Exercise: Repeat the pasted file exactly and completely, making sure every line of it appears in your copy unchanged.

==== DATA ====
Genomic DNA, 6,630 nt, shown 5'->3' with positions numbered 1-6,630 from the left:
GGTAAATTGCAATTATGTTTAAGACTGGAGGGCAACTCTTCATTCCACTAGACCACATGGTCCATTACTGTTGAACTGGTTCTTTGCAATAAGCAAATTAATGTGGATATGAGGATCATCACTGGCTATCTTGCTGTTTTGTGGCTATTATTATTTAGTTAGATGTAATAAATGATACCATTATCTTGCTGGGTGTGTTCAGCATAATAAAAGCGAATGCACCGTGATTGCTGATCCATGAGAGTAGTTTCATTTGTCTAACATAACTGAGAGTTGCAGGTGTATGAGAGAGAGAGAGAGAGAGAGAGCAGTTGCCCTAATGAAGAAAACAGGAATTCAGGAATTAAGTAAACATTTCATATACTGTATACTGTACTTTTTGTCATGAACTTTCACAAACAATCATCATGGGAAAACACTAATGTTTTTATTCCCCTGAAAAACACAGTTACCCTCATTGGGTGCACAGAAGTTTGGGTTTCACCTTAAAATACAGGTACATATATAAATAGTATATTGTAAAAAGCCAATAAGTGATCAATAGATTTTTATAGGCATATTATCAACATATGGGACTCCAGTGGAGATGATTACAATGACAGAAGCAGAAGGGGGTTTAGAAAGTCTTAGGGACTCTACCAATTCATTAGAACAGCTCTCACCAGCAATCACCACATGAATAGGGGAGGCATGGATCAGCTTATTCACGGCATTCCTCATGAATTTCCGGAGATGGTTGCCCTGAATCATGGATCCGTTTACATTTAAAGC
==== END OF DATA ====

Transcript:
Genomic DNA, 6,630 nt, shown 5'->3' with positions numbered 1-6,630 from the left:
GGTAAATTGCAATTATGTTTAAGACTGGAGGGCAACTCTTCATTCCACTAGACCACATGGTCCATTACTGTTGAACTGGTTCTTTGCAATAAGCAAATTAATGTGGATATGAGGATCATCACTGGCTATCTTGCTGTTTTGTGGCTATTATTATTTAGTTAGATGTAATAAATGATACCATTATCTTGCTGGGTGTGTTCAGCATAATAAAAGCGAATGCACCGTGATTGCTGATCCATGAGAGTAGTTTCATTTGTCTAACATAACTGAGAGTTGCAGGTGTATGAGAGAGAGAGAGAGAGAGAGAGCAGTTGCCCTAATGAAGAAAACAGGAATTCAGGAATTAAGTAAACATTTCATATACTGTATACTGTACTTTTTGTCATGAACTTTCACAAACAATCATCATGGGAAAACACTAATGTTTTTATTCCCCTGAAAAACACAGTTACCCTCATTGGGTGCACAGAAGTTTGGGTTTCACCTTAAAATACAGGTACATATATAAATAGTATATTGTAAAAAGCCAATAAGTGATCAATAGATTTTTATAGGCATATTATCAACATATGGGACTCCAGTGGAGATGATTACAATGACAGAAGCAGAAGGGGGTTTAGAAAGTCTTAGGGACTCTACCAATTCATTAGAACAGCTCTCACCAGCAATCACCACATGAATAGGGGAGGCATGGATCAGCTTATTCACGGCATTCCTCATGAATTTCCGGAGATGGTTGCCCTGAATCATGGATCCGTTTACATTTAAAGC